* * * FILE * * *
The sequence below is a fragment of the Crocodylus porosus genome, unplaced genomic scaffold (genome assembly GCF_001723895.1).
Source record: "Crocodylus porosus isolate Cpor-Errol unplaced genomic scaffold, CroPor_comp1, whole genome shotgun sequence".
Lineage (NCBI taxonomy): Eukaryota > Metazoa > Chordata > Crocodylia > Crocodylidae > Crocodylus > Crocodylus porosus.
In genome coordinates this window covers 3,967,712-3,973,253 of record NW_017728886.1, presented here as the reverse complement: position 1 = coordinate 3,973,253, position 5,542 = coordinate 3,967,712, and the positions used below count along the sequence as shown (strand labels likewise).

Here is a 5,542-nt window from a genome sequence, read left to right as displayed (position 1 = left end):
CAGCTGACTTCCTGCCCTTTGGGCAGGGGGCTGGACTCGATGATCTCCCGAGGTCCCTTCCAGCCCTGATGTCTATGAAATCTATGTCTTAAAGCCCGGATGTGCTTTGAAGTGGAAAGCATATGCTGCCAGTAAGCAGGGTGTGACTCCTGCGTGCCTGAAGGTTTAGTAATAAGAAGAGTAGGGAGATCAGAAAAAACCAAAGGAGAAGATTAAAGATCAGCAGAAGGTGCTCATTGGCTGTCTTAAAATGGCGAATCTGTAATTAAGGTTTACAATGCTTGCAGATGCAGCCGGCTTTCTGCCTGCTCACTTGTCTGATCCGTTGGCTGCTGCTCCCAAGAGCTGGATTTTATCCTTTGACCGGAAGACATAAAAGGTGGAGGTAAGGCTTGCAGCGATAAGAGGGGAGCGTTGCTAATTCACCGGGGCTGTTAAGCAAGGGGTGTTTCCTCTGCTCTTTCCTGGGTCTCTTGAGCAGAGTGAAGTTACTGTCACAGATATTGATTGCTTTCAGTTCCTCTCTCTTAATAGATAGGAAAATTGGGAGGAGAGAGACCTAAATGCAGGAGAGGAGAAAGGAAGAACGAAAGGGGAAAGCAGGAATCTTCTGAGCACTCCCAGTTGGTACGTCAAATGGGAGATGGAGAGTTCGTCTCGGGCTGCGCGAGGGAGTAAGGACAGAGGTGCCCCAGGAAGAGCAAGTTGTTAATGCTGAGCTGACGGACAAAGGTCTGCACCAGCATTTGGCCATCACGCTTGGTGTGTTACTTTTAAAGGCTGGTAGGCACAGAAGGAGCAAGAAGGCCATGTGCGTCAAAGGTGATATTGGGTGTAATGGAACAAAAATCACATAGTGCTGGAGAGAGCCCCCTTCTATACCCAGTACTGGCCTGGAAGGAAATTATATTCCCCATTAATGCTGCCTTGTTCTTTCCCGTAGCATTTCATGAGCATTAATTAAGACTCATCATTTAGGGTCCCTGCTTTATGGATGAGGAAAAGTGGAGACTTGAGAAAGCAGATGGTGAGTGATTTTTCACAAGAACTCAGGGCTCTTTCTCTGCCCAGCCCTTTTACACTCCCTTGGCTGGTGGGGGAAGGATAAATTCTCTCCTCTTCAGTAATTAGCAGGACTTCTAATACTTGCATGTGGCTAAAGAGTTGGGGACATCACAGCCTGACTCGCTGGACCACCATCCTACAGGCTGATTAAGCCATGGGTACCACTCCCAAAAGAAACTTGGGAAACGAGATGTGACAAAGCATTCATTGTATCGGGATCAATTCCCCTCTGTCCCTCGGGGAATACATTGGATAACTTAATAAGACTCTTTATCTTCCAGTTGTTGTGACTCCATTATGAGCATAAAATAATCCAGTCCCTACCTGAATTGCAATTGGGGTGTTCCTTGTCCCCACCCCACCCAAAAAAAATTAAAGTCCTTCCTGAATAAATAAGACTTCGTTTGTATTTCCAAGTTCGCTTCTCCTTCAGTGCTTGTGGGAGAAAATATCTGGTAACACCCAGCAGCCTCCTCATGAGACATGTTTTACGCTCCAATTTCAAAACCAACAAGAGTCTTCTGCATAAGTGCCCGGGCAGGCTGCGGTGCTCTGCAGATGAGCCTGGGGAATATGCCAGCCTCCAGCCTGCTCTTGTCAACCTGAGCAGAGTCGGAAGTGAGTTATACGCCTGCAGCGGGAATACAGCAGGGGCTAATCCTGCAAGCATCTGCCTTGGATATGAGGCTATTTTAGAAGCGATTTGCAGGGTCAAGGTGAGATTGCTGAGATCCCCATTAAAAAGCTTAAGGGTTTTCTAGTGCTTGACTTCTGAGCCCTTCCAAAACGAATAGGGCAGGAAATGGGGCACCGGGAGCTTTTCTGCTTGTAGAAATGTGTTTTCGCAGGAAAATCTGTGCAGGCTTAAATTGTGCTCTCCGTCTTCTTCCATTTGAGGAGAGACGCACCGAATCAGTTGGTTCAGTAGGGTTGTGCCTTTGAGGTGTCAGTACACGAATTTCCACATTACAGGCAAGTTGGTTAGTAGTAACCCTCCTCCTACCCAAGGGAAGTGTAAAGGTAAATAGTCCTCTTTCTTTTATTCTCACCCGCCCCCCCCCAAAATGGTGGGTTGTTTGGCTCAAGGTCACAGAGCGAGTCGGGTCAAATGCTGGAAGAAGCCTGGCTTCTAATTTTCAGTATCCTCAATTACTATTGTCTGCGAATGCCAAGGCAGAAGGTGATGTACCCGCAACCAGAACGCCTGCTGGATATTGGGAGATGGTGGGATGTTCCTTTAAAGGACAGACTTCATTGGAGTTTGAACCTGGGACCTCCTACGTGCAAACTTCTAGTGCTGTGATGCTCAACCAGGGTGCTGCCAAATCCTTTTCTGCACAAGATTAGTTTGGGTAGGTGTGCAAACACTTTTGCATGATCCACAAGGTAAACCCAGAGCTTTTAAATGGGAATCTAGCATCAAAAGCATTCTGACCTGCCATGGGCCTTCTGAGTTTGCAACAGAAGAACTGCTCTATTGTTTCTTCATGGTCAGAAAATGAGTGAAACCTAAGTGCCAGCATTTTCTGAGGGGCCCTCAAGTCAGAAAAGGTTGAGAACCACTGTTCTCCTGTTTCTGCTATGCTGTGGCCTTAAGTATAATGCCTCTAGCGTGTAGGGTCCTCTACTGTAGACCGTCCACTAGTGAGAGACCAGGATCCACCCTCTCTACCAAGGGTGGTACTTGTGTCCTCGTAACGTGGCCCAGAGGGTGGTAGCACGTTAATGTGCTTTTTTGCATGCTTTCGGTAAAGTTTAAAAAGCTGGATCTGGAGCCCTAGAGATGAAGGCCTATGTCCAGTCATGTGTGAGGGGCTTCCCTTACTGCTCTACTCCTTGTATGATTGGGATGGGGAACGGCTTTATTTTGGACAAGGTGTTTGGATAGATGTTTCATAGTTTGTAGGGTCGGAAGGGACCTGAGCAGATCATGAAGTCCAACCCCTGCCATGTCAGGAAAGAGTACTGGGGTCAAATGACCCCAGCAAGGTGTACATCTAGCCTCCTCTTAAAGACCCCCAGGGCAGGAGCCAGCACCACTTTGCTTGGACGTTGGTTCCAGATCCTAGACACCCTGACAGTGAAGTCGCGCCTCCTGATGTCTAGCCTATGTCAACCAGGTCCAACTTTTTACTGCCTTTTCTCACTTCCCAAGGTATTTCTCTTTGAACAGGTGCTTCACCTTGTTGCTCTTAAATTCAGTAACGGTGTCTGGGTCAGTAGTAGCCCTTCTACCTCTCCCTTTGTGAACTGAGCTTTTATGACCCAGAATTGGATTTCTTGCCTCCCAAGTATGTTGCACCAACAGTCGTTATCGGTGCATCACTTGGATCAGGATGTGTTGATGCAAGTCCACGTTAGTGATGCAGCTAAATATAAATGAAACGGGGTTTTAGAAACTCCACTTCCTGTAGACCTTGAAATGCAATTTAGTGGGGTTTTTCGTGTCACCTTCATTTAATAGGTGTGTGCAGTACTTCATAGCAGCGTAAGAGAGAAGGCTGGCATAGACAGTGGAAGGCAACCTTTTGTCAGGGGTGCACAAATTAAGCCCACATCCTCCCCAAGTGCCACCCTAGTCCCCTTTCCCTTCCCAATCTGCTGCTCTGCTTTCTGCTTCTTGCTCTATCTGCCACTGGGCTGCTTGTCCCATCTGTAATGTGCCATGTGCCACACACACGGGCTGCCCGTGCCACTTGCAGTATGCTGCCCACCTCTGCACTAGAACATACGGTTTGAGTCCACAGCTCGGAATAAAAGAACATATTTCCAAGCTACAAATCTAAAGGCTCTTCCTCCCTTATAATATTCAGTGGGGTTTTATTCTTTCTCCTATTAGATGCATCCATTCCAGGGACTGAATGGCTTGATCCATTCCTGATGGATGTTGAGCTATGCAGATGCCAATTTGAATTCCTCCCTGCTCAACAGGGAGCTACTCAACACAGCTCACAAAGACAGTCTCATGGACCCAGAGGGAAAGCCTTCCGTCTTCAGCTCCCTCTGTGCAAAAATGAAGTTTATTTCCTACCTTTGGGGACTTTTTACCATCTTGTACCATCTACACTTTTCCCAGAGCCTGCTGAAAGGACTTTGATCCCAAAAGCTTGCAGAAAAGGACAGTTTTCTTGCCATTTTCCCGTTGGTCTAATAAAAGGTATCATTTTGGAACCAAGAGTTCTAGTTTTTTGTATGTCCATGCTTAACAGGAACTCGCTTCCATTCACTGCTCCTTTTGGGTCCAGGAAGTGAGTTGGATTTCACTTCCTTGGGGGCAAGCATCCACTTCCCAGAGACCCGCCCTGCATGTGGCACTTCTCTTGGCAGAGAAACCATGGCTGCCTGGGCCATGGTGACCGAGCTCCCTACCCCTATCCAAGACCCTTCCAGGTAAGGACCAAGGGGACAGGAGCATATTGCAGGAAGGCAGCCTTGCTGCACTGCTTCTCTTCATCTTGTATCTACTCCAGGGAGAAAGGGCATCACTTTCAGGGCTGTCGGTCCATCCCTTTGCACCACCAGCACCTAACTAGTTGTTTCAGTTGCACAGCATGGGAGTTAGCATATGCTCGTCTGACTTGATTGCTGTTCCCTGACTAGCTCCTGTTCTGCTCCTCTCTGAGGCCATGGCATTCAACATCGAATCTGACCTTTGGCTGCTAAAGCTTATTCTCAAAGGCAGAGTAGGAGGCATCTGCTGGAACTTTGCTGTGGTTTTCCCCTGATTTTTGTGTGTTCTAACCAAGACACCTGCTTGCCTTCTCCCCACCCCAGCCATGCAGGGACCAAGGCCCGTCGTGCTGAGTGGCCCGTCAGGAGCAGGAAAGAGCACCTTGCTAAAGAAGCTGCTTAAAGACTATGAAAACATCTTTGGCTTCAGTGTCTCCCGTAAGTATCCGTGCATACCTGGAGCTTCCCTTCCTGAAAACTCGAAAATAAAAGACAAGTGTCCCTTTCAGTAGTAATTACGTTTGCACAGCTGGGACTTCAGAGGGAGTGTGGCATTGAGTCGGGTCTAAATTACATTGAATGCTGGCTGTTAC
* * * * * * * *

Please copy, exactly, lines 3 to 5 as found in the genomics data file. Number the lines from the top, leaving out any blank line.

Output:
Lineage (NCBI taxonomy): Eukaryota > Metazoa > Chordata > Crocodylia > Crocodylidae > Crocodylus > Crocodylus porosus.
In genome coordinates this window covers 3,967,712-3,973,253 of record NW_017728886.1, presented here as the reverse complement: position 1 = coordinate 3,973,253, position 5,542 = coordinate 3,967,712, and the positions used below count along the sequence as shown (strand labels likewise).

Here is a 5,542-nt window from a genome sequence, read left to right as displayed (position 1 = left end):